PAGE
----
Inflammation is designed to supply more blood flow to the area, and the pain signals that there's something wrong, and you should protect the damaged area.
On the other hand, when the inflammatory response over-reacts or lingers for far too long, the body starts to believe it's under attack and keeps fighting off or protecting itself indefinitely.
For instance, an anaphylactic reaction to a beesting can trigger the immune response to entering a state of red alert, causing an exaggerated immune response, which sends the body into a life-threatening condition of shock.
When this happens, the body starts to damage healthy tissue and organs—like in the case of arthritis and chronic pain, which can cause long-term damage to the joints and restrict movement. Many studies have shown that chronic inflammation is at the root of heart disease, cancer, and bowel diseases.
The problem with diagnosing and treating chronic inflammation is that it's difficult to understand what may have caused it—and sometimes symptoms can disappear altogether only to reappear with a vengeance.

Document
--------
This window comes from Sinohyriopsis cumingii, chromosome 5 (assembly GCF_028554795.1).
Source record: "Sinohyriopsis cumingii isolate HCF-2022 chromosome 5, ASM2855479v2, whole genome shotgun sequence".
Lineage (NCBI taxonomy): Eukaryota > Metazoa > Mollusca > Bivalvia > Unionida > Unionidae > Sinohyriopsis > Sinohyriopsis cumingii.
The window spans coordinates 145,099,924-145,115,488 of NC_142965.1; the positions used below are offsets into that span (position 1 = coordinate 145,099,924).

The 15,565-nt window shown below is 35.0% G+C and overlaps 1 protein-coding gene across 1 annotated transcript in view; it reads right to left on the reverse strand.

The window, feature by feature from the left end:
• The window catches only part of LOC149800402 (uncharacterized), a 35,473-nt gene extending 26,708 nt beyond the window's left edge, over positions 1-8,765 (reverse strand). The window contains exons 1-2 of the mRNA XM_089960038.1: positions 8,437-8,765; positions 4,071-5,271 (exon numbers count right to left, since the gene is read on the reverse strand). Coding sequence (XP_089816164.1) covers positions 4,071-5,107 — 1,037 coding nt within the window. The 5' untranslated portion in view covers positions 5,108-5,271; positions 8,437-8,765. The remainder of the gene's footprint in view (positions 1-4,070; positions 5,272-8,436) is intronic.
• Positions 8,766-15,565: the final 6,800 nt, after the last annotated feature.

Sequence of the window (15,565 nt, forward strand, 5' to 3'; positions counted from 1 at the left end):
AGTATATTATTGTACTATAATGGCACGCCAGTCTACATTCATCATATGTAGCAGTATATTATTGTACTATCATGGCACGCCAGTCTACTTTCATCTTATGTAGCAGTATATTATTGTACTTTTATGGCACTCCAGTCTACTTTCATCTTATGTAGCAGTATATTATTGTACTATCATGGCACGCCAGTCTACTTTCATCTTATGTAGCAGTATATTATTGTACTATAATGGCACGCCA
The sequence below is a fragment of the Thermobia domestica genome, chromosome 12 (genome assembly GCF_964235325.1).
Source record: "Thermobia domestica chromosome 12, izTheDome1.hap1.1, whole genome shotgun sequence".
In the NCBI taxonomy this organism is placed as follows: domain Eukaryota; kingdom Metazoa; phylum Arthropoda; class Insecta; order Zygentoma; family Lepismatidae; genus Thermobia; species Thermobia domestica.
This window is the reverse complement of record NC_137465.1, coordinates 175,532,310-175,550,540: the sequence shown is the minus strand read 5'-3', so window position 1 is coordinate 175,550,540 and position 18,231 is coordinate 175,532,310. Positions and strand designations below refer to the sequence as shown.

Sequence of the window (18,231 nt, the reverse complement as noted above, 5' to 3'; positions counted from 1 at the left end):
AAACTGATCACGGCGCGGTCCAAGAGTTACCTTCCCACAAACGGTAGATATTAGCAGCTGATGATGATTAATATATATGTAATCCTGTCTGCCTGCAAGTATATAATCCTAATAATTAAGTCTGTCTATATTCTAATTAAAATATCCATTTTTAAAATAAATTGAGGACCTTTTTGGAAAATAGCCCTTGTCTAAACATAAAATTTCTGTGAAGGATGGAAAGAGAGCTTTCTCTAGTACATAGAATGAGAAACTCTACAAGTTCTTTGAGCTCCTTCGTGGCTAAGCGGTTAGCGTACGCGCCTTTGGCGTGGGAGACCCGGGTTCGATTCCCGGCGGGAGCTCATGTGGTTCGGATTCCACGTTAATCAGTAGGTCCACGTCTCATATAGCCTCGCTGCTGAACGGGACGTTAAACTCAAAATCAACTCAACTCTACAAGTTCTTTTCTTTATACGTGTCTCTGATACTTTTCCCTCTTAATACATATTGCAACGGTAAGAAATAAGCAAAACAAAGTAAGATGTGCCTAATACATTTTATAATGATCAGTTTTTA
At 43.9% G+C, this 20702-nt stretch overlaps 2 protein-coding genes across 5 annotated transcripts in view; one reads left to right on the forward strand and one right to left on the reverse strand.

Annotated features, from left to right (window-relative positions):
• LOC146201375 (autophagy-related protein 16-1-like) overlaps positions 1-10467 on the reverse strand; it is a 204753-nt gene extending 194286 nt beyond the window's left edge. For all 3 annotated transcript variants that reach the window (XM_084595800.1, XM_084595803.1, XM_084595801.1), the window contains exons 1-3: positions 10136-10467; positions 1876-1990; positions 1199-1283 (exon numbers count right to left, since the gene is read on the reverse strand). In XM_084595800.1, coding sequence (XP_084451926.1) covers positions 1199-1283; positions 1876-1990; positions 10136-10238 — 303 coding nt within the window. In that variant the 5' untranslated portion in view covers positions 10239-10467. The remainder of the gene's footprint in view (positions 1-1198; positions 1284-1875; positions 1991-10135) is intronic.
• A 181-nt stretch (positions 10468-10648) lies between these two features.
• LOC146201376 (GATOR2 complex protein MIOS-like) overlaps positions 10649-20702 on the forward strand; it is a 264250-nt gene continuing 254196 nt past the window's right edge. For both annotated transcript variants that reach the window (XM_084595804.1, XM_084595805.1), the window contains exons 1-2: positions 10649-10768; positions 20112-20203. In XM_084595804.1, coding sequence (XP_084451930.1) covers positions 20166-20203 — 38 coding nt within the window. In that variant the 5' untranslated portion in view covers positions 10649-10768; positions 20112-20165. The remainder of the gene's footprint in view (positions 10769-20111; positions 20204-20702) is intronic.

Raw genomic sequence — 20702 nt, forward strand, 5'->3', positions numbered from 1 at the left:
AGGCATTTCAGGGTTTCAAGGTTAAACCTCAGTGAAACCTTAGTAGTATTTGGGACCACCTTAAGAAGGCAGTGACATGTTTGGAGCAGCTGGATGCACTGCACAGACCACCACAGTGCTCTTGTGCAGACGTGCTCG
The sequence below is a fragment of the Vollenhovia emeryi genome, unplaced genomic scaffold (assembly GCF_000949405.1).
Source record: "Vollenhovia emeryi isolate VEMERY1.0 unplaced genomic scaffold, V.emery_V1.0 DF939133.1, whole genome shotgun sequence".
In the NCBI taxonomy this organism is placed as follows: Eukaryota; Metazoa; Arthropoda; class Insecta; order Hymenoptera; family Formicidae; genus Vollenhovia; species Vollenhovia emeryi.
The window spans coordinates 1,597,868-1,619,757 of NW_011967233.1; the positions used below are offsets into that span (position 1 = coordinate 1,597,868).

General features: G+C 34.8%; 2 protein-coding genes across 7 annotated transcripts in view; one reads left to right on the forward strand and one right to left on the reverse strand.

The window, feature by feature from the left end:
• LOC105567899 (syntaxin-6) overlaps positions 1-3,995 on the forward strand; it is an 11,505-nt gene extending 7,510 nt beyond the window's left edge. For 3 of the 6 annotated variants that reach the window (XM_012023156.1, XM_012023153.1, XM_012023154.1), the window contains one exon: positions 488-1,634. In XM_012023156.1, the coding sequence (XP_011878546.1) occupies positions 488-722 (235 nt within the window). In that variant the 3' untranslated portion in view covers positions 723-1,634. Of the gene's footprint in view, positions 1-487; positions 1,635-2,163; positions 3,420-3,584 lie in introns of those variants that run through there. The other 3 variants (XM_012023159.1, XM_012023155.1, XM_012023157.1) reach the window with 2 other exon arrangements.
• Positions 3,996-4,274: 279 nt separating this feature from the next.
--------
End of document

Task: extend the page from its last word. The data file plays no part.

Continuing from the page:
Medical conditions that cause inflammation are recognized with the name ending in "itis." For example, "dermatitis" is a disease where the skin is inflamed, or "bronchitis" is the inflammation of bronchi in the lungs.
What Is CBD?
CBD or cannabidiol is one of many naturally-occurring compounds derived from the cannabis Sativa plant, which belongs to a class of chemicals called cannabinoids.
Cannabinoids closely resemble cell-signaling molecules in the endocannabinoid system present in all mammals for regulating a state of homeostasis (balance). The endocannabinoid system has been found to control processes and organs relating to mood, metabolism, memory, stress, and even immune function.
Unlike tetrahydrocannabinol (THC), the primary cannabinoid in marijuana plants, CBD doesn't have intoxicating effects, making it a more suitable candidate for studies relating to therapeutic uses.
CBD is found in both hemp and marijuana plants, but legal CBD comes from hemp crops with less than 0.3% THC—thanks to the 2018 Farm Bill.